The Swiss EAM and trustees industry has gone through a major regulatory change in recent years. FINMA, the regulator, recently set out new data on licences.
Switzerland’s financial regulator has reported that by the end of
2023, 1,195 licences were granted to 1,187 institutions, of which
eight obtained a dual licence both as a portfolio manager and a
The total assets under management of such entities stood at SFr216 billion ($247 billion), the Swiss Financial Market Supervisory Authority, or FINMA (pictured), said in a statement earlier in February.
The regulator has updated the market on how many external asset managers (EAMs) and trustees have signed up to the new regulatory system that took force at the start of 2023.
The new regulations – imposing new reporting and governance requirements on EAMs – are designed to raise investor protection and remove risks to the wider financial system. Already, the changes have been cited as reasons for consolidation in the EAM sector. EAMs have often been founded by breakaway teams from banks. This news service, noting the importance of the sector, has an awards programme for EAMs, with the forthcoming ceremony due to be held in Zurich on Wednesday 6 March.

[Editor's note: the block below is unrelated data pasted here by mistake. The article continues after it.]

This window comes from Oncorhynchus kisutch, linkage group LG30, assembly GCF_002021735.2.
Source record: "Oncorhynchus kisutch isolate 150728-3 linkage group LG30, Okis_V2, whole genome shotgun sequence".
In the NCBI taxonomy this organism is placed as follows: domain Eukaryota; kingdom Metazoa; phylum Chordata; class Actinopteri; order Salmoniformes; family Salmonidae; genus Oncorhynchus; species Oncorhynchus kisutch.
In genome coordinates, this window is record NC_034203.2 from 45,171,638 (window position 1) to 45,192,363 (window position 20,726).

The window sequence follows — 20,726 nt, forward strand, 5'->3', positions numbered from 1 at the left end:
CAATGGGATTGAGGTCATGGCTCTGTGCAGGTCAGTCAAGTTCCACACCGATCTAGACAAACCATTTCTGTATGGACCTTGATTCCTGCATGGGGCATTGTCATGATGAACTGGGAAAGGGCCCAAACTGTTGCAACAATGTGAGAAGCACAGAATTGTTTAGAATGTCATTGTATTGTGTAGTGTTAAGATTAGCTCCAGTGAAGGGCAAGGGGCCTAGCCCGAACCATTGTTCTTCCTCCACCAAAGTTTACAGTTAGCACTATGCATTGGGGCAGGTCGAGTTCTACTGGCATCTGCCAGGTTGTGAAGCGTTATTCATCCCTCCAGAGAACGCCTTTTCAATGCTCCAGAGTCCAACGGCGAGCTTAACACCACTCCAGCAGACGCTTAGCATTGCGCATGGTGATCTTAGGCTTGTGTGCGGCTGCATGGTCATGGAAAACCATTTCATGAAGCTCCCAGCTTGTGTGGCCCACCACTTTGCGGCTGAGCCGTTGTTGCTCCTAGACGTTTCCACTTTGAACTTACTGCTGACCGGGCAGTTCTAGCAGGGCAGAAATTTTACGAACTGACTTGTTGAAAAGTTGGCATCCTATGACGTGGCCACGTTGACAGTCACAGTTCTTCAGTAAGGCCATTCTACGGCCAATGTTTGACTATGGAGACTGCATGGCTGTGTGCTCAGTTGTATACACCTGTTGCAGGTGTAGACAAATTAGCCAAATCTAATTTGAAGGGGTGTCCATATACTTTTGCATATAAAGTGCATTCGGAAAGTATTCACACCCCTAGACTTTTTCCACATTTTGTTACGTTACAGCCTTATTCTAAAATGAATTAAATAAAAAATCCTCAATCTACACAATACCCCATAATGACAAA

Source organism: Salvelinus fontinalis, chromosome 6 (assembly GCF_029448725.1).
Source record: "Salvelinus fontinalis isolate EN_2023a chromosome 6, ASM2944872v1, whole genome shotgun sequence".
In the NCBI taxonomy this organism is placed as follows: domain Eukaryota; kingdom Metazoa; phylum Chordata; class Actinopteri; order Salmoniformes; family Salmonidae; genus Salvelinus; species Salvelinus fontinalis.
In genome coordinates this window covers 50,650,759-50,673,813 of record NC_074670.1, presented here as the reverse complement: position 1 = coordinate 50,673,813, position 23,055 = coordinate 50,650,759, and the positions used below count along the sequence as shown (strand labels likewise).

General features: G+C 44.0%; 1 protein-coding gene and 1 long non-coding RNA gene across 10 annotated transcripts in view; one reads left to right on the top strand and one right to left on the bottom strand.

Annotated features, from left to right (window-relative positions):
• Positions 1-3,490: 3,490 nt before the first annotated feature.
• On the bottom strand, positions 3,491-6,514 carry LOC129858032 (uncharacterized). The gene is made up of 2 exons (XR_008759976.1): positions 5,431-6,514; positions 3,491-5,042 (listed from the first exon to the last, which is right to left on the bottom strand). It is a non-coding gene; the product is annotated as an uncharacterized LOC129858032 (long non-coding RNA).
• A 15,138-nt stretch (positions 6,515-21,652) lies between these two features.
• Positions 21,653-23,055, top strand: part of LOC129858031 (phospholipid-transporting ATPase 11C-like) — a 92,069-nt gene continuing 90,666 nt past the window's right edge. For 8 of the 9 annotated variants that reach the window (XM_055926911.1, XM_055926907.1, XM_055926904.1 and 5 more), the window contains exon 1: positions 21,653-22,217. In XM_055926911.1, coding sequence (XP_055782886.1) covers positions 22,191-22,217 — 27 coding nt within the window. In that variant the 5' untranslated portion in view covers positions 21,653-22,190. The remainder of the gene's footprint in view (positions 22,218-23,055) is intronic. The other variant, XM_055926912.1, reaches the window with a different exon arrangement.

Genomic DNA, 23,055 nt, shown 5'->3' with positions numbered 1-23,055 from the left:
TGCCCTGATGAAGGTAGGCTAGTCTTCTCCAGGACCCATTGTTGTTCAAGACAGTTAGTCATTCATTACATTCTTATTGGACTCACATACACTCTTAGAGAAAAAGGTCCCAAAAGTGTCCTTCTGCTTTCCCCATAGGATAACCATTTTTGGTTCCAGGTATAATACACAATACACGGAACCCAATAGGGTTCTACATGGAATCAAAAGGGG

FINMA charged SFr6,411 per application for a licence, it said in a statement.
Most of the licensed portfolio managers and trustees are microenterprises in the legal form of a société anonyme/Aktiengesellschaft (company limited by shares) with fewer than three full-time positions.
The watchdog noted that as at the end of 2023, 63 of the 1,699 licence applications received by the end of 2022 had been withdrawn. The main reasons for this were a targeted change in the business model which meant that the licence was no longer needed, or a liquidation or merger.
FINMA said that last year, some institutions were “sometimes slow in responding to its questions, with some institutions taking several months and needing to be reminded by FINMA.” It added: “The applications submitted at the end of 2022 were generally of lower quality. This can be explained primarily by the approaching end of the transitional period, but it implies that FINMA faces extra work in the licensing process due to additional analysis and supplements to files.”
See another article about the new Swiss regulatory regime.